The Tiburon sports coupe will change how you think about Hyundai.
This rounded, smiley-faced two door is a preview of where the company is going in the future. Its styling contains cues taken from the HCD-II concept car shown at the Detroit auto show in 1993. While the design has lost some of its sinuousness in the translation from concept to production, it still makes quite a visual statement, although in truth it is a statement targeted primarily to those in their mid-20s. Middle-agers like me will probably think it is a bit much.
The extent to which the Tiburon is a departure from its siblings can be found in the fact that the Hyundai nameplate is not found anywhere on its exterior. Oldsmobile employed a similar technique when it first brought out the Aurora without an Olds name or badge anywhere on its body.
Like the Aurora did for Oldsmobile, the Tiburon should invigorate the entire Hyundai line. But its value goes beyond its new look. Under the hood is a Hyundai’s Beta engine, a four-cylinder, twin-cam unit that comes in 1.8- and 2.0-liter sizes. In the not-too-distant past Hyundai relied on Mitsubishi for its engines, but this one is its own design, and it is as modern as any of its competitors. It features self-adjusting hydraulic tappets, a distributorless ignition system and dual-aperture fuel injectors that reduce emissions and improve efficiency.
There are two models: Tiburon and Tiburon FX. The upscale FX gets standard four-wheel disc brakes and the larger engine. A four-channel anti-lock brake system is optional.
I drove the FX, whose engine puts out 140 horsepower. Both a 5-speed manual or 4-speed automatic transmission are offered, and our car had the manual, which made it fun to drive, but the shift linkage was notchy. Performance seemed to be on par with any of the other cars in its class.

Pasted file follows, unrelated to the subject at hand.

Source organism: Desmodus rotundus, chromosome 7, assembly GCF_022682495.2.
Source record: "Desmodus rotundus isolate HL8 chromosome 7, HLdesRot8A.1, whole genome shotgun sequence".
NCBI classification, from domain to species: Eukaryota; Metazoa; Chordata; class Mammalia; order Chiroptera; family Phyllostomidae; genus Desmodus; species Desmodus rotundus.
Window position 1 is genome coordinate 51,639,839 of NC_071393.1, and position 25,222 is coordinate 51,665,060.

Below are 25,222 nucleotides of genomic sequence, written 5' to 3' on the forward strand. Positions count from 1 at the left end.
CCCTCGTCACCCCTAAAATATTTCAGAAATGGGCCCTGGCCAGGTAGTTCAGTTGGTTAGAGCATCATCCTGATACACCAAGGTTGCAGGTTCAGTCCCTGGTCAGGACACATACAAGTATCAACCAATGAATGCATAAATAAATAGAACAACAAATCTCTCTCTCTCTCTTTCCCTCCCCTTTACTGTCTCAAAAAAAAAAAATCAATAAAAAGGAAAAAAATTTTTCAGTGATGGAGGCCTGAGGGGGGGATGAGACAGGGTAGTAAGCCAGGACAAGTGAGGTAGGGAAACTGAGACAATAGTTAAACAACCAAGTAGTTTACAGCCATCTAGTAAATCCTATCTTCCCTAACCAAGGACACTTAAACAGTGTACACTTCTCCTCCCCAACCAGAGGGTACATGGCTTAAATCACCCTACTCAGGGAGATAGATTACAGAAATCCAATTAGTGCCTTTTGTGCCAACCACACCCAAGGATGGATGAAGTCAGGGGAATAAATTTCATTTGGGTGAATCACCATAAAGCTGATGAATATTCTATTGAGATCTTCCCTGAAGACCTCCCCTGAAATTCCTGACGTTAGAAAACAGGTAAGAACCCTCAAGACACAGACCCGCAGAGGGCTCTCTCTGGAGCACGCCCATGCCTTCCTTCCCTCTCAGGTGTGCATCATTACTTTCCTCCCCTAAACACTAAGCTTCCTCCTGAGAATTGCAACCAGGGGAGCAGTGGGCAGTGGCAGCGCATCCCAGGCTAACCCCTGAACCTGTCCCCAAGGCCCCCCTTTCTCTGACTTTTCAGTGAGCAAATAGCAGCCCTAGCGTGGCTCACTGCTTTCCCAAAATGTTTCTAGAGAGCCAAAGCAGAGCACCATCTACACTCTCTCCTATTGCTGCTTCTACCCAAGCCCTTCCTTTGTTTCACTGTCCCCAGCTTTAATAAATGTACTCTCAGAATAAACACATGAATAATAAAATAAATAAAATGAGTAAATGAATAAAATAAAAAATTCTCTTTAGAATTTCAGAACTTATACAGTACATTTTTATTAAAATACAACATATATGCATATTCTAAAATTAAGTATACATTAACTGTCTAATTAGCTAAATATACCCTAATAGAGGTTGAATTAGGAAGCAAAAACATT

Waiting at stop lights, the clutch felt heavy even though Hyundai says it has been designed to require lower effort.
Even though this is a sport coupe, outward visibility is quite good because the roof has thin pillars.
When Hyundai first began importing cars to this country, demand was high and products were built so fast they often suffered from uneven quality. The decline in quality slowed sales, and Hyundai has worked hard to correct its problems and produce trouble-free vehicles.
Our bright red test car seemed to be put together well without any visible signs of problems with fit or finish. The sport bucket seats, covered in a brightly patterned cloth, provided excellent support in all of the critical areas. The inside is not as big as a sedan, of course, and the back seat is only meant for occasional passenger use, but a large rear hatchback gives the kind of hauling versatility cars like this need.
With the rear seat folded down there is substantial space for hauling bikes, boxes, small furniture and the like. College students will find this arrangement especially use ful for trips back and forth to school.
The Tiburon’s dash is as styled as wildly as the exterior. The speedometer and tachometer are each housed in large ovals, and the rest of the dash curves around the driver and blends into the center console, giving it a cockpit feel.
Large knobs for heating and cooling are located in the upper section, while the radio is below. The radio’s old-style buttons are tiny and tough to use. Put on gloves and it gets harder.
The Tiburon uses a MacPherson strut suspension design in front and a dual-link set-up in the rear. Equipped with gas shock absorbers, it soaks up bumps and yet feels agile and responsive in turns. The FX has 15-inch alloy wheels and Michelin tires.
The Tiburon is just the tip of Hyundai’s new-product iceberg. It showed a convertible Tiburon at the Detroit auto show, but said it is not scheduled for production because it would end up costing about $25,000. Down the road, however, one might well be offered the line expands.
The base price of our Tiburon FX was $14,899. Options of air conditioning, cruise control and AM/FM stereo cassette brought the sticker price to $16,399.
The basic warranty is for three years or 36,000 miles.
Vehicles for The Star’s week-long test drives are supplied by the auto manufacturers.
Point: The Tiburon charts a new course for Hyundai because of its bold styling, solid engine and responsive handling.
Counterpoint: The shift linkage felt clunky, and the clutch was heavy waiting at traffic lights. The radio could use bigger buttons that are easier to understand and use.
ENGINE: 2.0-liter, 4-cyl.
WHEELBASE: 97.4 inches
CURB WEIGHT: 2,597 lbs.
BASE PRICE: $14,899
PRICE AS DRIVEN: $16,399
MPG RATING: 22 city, 29 hwy.